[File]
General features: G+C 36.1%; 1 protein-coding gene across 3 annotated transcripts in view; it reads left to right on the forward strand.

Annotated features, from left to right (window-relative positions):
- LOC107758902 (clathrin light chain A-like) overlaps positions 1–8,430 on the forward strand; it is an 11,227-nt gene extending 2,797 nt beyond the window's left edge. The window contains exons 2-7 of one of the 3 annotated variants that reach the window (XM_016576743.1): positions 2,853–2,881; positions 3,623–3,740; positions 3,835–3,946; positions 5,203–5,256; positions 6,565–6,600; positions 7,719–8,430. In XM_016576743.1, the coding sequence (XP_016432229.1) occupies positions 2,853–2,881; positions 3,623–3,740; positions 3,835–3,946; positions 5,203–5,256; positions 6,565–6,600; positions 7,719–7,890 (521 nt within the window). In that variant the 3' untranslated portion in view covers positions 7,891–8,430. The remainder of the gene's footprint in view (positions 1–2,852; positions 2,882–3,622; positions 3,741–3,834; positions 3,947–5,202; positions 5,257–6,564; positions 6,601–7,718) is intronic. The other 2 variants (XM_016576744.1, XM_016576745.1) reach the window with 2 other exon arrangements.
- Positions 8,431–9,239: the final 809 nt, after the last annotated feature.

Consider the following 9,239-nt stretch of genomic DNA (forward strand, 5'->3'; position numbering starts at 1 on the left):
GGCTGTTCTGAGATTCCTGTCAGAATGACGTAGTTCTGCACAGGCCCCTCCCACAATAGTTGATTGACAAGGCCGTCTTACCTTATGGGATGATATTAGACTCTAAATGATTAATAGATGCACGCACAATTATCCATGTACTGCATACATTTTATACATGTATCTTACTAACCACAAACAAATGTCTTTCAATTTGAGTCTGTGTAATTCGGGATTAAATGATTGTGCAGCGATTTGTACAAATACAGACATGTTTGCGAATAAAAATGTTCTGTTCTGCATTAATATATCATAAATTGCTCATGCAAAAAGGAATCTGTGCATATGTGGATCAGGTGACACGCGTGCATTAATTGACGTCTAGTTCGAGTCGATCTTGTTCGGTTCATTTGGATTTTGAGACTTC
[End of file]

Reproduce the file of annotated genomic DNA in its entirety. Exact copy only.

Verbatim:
General features: G+C 36.1%; 1 protein-coding gene across 3 annotated transcripts in view; it reads left to right on the forward strand.

Annotated features, from left to right (window-relative positions):
- LOC107758902 (clathrin light chain A-like) overlaps positions 1–8,430 on the forward strand; it is an 11,227-nt gene extending 2,797 nt beyond the window's left edge. The window contains exons 2-7 of one of the 3 annotated variants that reach the window (XM_016576743.1): positions 2,853–2,881; positions 3,623–3,740; positions 3,835–3,946; positions 5,203–5,256; positions 6,565–6,600; positions 7,719–8,430. In XM_016576743.1, the coding sequence (XP_016432229.1) occupies positions 2,853–2,881; positions 3,623–3,740; positions 3,835–3,946; positions 5,203–5,256; positions 6,565–6,600; positions 7,719–7,890 (521 nt within the window). In that variant the 3' untranslated portion in view covers positions 7,891–8,430. The remainder of the gene's footprint in view (positions 1–2,852; positions 2,882–3,622; positions 3,741–3,834; positions 3,947–5,202; positions 5,257–6,564; positions 6,601–7,718) is intronic. The other 2 variants (XM_016576744.1, XM_016576745.1) reach the window with 2 other exon arrangements.
- Positions 8,431–9,239: the final 809 nt, after the last annotated feature.

Consider the following 9,239-nt stretch of genomic DNA (forward strand, 5'->3'; position numbering starts at 1 on the left):
GGCTGTTCTGAGATTCCTGTCAGAATGACGTAGTTCTGCACAGGCCCCTCCCACAATAGTTGATTGACAAGGCCGTCTTACCTTATGGGATGATATTAGACTCTAAATGATTAATAGATGCACGCACAATTATCCATGTACTGCATACATTTTATACATGTATCTTACTAACCACAAACAAATGTCTTTCAATTTGAGTCTGTGTAATTCGGGATTAAATGATTGTGCAGCGATTTGTACAAATACAGACATGTTTGCGAATAAAAATGTTCTGTTCTGCATTAATATATCATAAATTGCTCATGCAAAAAGGAATCTGTGCATATGTGGATCAGGTGACACGCGTGCATTAATTGACGTCTAGTTCGAGTCGATCTTGTTCGGTTCATTTGGATTTTGAGACTTC